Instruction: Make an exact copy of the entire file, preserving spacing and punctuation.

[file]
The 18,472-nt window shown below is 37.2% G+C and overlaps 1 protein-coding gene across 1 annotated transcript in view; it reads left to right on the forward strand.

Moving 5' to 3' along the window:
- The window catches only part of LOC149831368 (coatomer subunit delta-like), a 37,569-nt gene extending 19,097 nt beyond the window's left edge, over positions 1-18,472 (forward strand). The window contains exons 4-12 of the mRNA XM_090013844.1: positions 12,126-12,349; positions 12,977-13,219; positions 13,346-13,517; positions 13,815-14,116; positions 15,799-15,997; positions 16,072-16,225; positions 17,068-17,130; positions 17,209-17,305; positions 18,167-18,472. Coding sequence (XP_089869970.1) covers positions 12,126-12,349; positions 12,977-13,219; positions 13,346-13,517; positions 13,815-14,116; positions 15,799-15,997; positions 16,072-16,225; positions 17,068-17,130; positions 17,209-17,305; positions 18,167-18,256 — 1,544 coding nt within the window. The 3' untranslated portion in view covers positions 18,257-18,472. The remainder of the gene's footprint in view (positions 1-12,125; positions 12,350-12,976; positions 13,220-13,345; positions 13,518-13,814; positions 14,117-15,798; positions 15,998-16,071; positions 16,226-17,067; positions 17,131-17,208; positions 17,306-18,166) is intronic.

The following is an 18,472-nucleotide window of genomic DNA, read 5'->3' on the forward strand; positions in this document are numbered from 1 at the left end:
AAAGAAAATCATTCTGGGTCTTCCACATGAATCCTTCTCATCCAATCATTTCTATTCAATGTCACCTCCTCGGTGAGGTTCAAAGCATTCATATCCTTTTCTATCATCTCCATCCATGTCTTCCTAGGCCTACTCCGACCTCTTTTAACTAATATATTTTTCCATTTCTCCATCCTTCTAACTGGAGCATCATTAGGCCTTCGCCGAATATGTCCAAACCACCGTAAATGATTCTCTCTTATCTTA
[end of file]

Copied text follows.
The 18,472-nt window shown below is 37.2% G+C and overlaps 1 protein-coding gene across 1 annotated transcript in view; it reads left to right on the forward strand.

Moving 5' to 3' along the window:
- The window catches only part of LOC149831368 (coatomer subunit delta-like), a 37,569-nt gene extending 19,097 nt beyond the window's left edge, over positions 1-18,472 (forward strand). The window contains exons 4-12 of the mRNA XM_090013844.1: positions 12,126-12,349; positions 12,977-13,219; positions 13,346-13,517; positions 13,815-14,116; positions 15,799-15,997; positions 16,072-16,225; positions 17,068-17,130; positions 17,209-17,305; positions 18,167-18,472. Coding sequence (XP_089869970.1) covers positions 12,126-12,349; positions 12,977-13,219; positions 13,346-13,517; positions 13,815-14,116; positions 15,799-15,997; positions 16,072-16,225; positions 17,068-17,130; positions 17,209-17,305; positions 18,167-18,256 — 1,544 coding nt within the window. The 3' untranslated portion in view covers positions 18,257-18,472. The remainder of the gene's footprint in view (positions 1-12,125; positions 12,350-12,976; positions 13,220-13,345; positions 13,518-13,814; positions 14,117-15,798; positions 15,998-16,071; positions 16,226-17,067; positions 17,131-17,208; positions 17,306-18,166) is intronic.

The following is an 18,472-nucleotide window of genomic DNA, read 5'->3' on the forward strand; positions in this document are numbered from 1 at the left end:
AAAGAAAATCATTCTGGGTCTTCCACATGAATCCTTCTCATCCAATCATTTCTATTCAATGTCACCTCCTCGGTGAGGTTCAAAGCATTCATATCCTTTTCTATCATCTCCATCCATGTCTTCCTAGGCCTACTCCGACCTCTTTTAACTAATATATTTTTCCATTTCTCCATCCTTCTAACTGGAGCATCATTAGGCCTTCGCCGAATATGTCCAAACCACCGTAAATGATTCTCTCTTATCTTA